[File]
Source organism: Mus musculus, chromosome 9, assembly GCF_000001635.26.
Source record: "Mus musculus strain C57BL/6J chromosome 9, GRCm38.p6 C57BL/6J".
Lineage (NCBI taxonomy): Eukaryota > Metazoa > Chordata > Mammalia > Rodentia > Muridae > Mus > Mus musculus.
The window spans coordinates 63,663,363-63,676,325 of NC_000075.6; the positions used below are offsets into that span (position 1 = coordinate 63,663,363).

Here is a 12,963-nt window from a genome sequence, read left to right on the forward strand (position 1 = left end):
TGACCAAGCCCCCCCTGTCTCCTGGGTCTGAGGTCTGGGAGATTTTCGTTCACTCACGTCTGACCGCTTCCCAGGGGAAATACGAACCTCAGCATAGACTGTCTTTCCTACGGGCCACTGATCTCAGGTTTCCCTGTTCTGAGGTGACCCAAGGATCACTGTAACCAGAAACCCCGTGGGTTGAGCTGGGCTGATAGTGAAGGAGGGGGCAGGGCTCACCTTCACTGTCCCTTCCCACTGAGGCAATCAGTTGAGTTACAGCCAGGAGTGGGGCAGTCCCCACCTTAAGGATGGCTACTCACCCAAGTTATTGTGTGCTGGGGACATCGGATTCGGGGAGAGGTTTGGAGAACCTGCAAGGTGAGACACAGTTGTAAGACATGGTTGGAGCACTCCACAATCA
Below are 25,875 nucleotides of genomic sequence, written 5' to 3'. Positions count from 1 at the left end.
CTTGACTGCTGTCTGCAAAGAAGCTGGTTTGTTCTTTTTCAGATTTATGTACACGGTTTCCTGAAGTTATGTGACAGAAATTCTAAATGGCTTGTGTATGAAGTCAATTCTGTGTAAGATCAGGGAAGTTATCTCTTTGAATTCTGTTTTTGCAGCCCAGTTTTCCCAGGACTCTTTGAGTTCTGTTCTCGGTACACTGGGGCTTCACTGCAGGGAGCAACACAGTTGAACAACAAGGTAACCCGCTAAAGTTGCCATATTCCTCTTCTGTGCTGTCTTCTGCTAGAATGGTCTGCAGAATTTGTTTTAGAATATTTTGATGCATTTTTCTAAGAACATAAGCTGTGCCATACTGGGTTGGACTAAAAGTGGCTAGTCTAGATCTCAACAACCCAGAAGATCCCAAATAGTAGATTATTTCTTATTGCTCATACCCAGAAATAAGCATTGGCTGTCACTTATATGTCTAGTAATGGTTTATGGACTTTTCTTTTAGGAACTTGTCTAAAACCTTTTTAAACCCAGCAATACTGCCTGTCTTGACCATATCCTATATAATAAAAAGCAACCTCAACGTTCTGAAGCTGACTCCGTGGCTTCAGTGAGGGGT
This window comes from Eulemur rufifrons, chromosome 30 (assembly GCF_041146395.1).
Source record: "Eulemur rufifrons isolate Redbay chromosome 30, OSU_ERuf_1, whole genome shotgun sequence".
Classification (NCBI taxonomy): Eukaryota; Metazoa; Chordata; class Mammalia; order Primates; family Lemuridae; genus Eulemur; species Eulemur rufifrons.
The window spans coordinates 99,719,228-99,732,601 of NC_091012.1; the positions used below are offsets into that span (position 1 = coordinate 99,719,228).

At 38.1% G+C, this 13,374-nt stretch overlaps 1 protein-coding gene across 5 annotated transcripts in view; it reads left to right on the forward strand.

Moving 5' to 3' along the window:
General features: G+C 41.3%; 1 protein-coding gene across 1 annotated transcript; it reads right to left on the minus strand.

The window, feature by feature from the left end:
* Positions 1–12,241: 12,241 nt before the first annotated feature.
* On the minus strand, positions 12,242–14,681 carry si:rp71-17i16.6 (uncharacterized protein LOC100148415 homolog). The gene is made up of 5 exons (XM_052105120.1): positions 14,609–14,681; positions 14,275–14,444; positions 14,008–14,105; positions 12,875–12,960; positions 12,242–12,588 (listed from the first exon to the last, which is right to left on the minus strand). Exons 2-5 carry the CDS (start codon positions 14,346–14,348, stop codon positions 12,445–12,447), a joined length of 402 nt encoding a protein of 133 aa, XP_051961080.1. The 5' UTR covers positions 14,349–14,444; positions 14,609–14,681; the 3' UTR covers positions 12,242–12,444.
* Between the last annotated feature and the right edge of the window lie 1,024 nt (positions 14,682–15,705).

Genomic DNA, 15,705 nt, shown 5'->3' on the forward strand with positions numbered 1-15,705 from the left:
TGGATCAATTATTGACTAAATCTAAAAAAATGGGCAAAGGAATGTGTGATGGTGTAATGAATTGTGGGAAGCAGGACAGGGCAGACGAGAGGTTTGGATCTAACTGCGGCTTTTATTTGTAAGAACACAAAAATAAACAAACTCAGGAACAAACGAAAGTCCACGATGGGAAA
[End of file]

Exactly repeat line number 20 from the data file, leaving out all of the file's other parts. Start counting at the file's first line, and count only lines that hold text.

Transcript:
Genomic DNA, 15,705 nt, shown 5'->3' on the forward strand with positions numbered 1-15,705 from the left: